ENTREA'AT, v.t. [L. tracto, to handle, feel,treat, use,manage.]

1. To ask earnestly; to beseech; to petition or pray with urgency; to supplicate; to solicit pressingly; to importune.

Isaac entreated Jehovah for his wife. Gen. 25.

2. To prevail on by prayer or solicitation. Hence in the passive form, to be prevailed on; to yield to entreaty.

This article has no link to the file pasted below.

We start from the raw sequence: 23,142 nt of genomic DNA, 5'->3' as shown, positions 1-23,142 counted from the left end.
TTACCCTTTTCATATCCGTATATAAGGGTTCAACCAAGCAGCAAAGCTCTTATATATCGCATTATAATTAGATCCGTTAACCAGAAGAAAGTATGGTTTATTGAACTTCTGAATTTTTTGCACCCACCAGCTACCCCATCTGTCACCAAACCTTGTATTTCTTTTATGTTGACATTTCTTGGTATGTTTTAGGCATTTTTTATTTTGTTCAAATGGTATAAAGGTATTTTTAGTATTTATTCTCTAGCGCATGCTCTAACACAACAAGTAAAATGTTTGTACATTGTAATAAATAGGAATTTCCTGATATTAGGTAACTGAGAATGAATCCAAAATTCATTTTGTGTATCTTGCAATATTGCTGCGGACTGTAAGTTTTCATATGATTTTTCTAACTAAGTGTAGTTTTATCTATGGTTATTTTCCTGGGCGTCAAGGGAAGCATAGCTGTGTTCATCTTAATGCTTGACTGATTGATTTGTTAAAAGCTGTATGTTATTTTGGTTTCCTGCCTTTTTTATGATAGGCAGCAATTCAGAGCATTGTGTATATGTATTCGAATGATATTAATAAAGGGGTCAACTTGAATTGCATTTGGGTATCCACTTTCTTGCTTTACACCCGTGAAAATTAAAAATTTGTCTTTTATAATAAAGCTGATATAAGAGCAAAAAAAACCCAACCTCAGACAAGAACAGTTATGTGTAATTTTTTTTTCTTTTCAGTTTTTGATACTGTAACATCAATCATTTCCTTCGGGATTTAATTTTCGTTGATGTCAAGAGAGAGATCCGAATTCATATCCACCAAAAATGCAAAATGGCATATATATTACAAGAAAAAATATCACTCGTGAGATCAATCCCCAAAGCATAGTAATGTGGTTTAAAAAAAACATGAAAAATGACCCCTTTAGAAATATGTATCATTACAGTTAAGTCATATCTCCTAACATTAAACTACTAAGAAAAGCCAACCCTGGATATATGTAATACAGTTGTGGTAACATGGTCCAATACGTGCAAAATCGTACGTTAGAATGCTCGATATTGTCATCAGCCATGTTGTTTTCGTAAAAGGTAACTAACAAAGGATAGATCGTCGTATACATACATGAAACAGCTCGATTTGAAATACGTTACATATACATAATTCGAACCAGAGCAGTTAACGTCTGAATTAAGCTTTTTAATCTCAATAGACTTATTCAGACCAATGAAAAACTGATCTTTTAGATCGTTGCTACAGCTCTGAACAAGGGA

It were a fruitless attempt to appease a power, whom no prayers could entreat.

3. To treat, in any manner; properly, to use or manage; but I believe, entreat is always applied to persons, as treat is to persons or things. Applied to persons, to entreat is to use, or to deal with; to manifest to others any particular deportment, good or ill.

I will cause the enemy to entreat thee well. Jer.15.

The Egyptians evil-entreated us. Deut.26.

[In this application, the prefix en is now dropped, and treat is used.]

4. To entertain; to amuse.

5. To entertain; to receive.